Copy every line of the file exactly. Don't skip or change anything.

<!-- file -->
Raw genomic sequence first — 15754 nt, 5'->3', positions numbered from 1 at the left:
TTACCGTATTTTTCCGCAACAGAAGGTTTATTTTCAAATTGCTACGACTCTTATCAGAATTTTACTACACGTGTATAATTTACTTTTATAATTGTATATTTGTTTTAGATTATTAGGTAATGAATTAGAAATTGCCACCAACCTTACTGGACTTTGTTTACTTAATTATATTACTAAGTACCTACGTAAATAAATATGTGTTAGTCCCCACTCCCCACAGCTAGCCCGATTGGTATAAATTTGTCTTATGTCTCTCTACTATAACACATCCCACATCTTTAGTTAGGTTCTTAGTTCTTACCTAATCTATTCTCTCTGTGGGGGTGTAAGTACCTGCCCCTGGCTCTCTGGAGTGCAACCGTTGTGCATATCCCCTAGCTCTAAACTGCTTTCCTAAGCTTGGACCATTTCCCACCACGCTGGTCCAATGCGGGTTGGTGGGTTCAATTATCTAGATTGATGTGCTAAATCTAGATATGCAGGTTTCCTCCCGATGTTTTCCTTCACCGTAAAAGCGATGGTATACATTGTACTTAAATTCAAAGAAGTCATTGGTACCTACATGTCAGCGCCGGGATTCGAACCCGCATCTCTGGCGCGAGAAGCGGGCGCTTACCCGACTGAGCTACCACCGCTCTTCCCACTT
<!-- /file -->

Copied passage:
Raw genomic sequence first — 15754 nt, 5'->3', positions numbered from 1 at the left:
TTACCGTATTTTTCCGCAACAGAAGGTTTATTTTCAAATTGCTACGACTCTTATCAGAATTTTACTACACGTGTATAATTTACTTTTATAATTGTATATTTGTTTTAGATTATTAGGTAATGAATTAGAAATTGCCACCAACCTTACTGGACTTTGTTTACTTAATTATATTACTAAGTACCTACGTAAATAAATATGTGTTAGTCCCCACTCCCCACAGCTAGCCCGATTGGTATAAATTTGTCTTATGTCTCTCTACTATAACACATCCCACATCTTTAGTTAGGTTCTTAGTTCTTACCTAATCTATTCTCTCTGTGGGGGTGTAAGTACCTGCCCCTGGCTCTCTGGAGTGCAACCGTTGTGCATATCCCCTAGCTCTAAACTGCTTTCCTAAGCTTGGACCATTTCCCACCACGCTGGTCCAATGCGGGTTGGTGGGTTCAATTATCTAGATTGATGTGCTAAATCTAGATATGCAGGTTTCCTCCCGATGTTTTCCTTCACCGTAAAAGCGATGGTATACATTGTACTTAAATTCAAAGAAGTCATTGGTACCTACATGTCAGCGCCGGGATTCGAACCCGCATCTCTGGCGCGAGAAGCGGGCGCTTACCCGACTGAGCTACCACCGCTCTTCCCACTT